I know I'm going to hear cries of "bias" against the video due to how awful the film itself was, but this is a new release, loaded with special effects, with the tag-line on the back cover stating "Experience the evolution on Blu-ray." As a result, I honestly had my hopes up, but they were quickly dashed.
The AVC MPEG-4 encode (in 1080p, in the 2.40:1 OAR) does well with what it's given. Unfortunately, it was given 'Dragonball Evolution.' The intro was flat stunning, clearly detailed on even the tiniest of dots that formed images, with a beautiful three dimensional pattern. From there, when the actual film picked up, flesh looked very detailed, not scrubbed or waxy in the least. Clothing also had a high level of detail, with tiny fuzz hanging from the fabric. Foregrounds and backgrounds alike also had a fantastically detailed look. This Blu-ray just pops with detail. The entire film sports great depth, rather than a bland generic cartoon appearance.
Sadly, the list of things this Blu-ray doesn't do well is a much longer. Skin tones fluctuate massively, starting out quite natural (and beautiful), then devolving into an orange and red mess. Digital noise rears its head from time to time, though it is nowhere near the biggest issue at hand.
Whenever a special effect sequence occurs, there is a serious discrepancy in video quality, to the point that it is hard not to laugh, as the surrounding areas look beautiful, brimming with modern technology, while a flying jump kick looks straight out of some fuzzy 1980's TV kung fu show. It's impossible not to notice! There are some halos that pop up from time to time that are equally eye drawing (in the bad way). Blacks aren't very vivid, and lastly, possibly most importantly, the entire film glows, like it has a contrast as overly hot as the film is overly stupid, if that is even possible.
Now this is more like it. 'Dragonball Evolution' isn't a show stopper in the video department (if it is, it's for all the wrong reasons), but when it comes to the audio, presented by way of a DTS-HD Master Audio 5.1 mix, 'Dragonball' does much, much better.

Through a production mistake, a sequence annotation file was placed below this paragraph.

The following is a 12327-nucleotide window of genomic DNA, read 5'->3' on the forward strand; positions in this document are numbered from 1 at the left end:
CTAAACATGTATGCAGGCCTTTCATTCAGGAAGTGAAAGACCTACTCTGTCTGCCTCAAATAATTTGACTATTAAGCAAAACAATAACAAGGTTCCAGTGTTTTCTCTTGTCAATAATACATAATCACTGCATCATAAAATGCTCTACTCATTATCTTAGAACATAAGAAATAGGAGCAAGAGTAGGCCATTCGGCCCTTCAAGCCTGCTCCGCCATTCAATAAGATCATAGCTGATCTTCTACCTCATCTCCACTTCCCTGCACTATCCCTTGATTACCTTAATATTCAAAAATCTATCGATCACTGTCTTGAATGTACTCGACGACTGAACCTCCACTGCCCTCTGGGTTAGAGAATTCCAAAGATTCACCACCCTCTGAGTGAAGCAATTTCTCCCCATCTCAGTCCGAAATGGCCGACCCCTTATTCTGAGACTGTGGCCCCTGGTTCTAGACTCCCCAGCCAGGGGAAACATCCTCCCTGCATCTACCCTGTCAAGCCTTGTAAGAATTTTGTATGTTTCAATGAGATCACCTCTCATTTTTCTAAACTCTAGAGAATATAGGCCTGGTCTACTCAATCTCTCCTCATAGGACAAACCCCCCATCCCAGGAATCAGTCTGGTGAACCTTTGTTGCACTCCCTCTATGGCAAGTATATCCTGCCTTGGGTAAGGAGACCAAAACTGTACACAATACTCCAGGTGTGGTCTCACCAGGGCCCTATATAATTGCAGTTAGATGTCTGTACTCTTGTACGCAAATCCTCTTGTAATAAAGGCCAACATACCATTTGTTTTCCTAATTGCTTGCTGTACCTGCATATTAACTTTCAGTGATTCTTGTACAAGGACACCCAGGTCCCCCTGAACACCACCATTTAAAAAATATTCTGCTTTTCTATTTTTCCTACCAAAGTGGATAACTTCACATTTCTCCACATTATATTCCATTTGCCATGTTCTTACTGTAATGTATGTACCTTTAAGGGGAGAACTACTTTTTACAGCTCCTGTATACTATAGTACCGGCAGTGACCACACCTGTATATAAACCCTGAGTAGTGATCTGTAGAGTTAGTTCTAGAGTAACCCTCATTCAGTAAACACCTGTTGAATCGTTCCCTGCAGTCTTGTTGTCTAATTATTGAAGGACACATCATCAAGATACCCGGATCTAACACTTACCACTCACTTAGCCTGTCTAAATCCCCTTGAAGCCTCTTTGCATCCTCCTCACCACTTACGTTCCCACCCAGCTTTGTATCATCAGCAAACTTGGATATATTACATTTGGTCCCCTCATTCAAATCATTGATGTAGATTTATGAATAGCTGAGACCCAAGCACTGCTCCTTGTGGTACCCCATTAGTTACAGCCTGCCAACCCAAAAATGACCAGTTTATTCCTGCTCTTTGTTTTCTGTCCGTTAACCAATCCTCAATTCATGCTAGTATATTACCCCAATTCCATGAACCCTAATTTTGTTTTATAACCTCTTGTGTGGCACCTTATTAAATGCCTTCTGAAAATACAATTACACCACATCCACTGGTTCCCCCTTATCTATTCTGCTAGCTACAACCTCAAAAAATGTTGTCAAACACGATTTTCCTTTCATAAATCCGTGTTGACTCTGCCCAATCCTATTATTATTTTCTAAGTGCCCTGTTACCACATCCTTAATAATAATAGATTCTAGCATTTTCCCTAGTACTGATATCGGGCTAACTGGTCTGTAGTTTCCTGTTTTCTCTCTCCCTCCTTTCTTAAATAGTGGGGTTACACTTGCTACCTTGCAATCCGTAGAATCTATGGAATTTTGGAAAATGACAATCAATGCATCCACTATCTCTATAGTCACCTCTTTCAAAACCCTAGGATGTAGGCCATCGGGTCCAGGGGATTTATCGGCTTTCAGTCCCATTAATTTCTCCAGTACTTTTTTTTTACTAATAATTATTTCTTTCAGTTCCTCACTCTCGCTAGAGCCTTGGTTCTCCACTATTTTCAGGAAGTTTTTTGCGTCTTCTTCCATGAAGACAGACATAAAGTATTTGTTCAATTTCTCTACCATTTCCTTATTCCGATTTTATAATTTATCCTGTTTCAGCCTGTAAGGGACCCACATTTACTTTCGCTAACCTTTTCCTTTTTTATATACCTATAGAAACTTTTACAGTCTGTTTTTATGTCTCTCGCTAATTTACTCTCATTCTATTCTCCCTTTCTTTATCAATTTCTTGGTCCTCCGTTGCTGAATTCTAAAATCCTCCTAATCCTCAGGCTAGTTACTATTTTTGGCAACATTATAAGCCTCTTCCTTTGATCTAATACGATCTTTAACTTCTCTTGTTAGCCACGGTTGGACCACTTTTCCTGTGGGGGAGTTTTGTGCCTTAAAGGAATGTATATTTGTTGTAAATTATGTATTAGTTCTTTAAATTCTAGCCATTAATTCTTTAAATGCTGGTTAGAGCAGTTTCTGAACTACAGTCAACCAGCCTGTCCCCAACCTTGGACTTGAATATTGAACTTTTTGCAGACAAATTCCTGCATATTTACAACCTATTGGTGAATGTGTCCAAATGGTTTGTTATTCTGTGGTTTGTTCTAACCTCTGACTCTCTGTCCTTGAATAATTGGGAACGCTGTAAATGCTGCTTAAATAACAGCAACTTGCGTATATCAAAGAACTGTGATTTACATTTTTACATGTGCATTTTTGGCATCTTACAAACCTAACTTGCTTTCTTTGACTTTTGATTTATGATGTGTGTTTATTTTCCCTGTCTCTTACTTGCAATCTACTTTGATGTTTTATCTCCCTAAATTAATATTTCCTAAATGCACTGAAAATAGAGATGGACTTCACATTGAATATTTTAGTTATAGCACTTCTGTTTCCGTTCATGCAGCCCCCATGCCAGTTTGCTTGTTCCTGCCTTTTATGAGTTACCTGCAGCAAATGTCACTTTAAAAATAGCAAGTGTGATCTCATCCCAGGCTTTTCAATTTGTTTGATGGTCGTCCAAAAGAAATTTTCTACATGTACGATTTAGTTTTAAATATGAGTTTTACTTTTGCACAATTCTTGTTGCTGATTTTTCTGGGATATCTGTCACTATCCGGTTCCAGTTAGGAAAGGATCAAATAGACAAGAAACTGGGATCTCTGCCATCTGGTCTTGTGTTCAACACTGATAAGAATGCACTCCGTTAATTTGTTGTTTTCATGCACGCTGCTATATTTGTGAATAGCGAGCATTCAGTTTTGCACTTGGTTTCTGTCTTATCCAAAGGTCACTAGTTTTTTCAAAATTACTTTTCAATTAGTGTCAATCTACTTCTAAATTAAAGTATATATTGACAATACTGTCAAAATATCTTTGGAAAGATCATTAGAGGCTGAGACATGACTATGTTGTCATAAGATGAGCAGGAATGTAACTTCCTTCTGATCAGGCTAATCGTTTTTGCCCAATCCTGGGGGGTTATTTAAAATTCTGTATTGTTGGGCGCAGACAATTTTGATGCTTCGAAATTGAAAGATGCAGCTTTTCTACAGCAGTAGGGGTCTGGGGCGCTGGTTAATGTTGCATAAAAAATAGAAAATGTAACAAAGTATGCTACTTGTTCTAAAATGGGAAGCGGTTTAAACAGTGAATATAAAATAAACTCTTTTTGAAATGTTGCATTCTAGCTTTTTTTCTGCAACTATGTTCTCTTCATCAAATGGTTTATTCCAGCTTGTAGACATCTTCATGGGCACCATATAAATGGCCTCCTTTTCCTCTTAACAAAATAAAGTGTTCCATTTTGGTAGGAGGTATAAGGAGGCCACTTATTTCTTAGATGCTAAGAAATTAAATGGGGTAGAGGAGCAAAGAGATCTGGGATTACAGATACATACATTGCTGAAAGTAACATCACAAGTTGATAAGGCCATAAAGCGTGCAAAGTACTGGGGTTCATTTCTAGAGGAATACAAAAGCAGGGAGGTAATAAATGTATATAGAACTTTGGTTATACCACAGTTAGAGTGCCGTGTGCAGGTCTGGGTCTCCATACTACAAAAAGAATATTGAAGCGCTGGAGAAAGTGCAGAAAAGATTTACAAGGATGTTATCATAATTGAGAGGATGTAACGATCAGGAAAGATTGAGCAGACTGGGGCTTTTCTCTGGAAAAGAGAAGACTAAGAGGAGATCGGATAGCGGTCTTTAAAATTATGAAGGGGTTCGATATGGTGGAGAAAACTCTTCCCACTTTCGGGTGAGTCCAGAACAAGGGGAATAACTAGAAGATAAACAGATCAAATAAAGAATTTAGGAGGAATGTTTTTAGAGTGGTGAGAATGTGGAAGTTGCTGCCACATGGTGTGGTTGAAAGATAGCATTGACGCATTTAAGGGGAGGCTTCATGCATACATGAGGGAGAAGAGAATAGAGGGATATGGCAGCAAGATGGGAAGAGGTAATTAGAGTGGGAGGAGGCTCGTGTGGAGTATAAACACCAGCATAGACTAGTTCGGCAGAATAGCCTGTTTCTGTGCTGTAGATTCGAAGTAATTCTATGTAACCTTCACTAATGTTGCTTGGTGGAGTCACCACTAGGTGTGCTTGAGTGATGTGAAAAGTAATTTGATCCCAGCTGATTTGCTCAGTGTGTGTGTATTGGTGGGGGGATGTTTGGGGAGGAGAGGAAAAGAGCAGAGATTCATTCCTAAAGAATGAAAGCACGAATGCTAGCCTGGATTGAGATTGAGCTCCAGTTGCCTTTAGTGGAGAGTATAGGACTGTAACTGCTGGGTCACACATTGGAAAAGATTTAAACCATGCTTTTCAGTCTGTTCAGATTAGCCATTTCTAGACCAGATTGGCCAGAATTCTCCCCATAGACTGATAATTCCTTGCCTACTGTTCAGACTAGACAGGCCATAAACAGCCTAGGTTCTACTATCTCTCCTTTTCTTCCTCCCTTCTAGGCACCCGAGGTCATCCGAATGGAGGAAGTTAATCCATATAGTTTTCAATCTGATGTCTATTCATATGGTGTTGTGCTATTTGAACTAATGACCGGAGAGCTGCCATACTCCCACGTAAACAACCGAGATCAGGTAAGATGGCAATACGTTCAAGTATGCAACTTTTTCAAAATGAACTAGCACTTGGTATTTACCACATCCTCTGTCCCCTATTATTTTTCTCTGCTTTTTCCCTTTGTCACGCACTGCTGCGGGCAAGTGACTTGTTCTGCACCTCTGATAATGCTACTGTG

From the start, the LFE usage seemed a bit over dramatic, with footsteps and drops of water hitting the ground creating a healthy rumble. Action sequences had proper bass utilization, while the shots of the flying ship (which, again, is never really explained) and the Dragon Temple were absolute beasts in terms of rocking the house. The early sequence involving Piccolo showing off his powers at the expense of a certain lakeside cottage were very well done. You could feel the house crumbling around you, due to a nice mix of rears and sub. Busier scenes sound proper, with surround usage popping up in direct correlation to how busy a scene is on screen, and with a few populated sequences, the distinction between each was quite satisfactory.
Every line of dialogue came out clearly, even if it failed to clarify the plot. Most impressive! I got a real kick, in the crescendo of the film, as back and forth dialogue is cut between characters like some silly game of one-upmanship.
The light ambiance occasionally sounds like feedback underscoring the film, while falling rocks in the climax sounded as styrofoamy as they looked. The barrage of projectiles in the final confrontation would have sounded much better if there weren't so much going on from all angles, making directionality and localized effects moot
On a side note, the menu for the film has the audio and subtitle options laid out beautifully, much like a scroll bar. I wish every Blu-ray implemented a menu system like this.
Hoo boy! It isn't often a film this cancerous comes along. Respectable (but flawed) video and gorgeous audio can't make this pill any easier to swallow. This will make a viewer heave, even with a spoonful of sugar.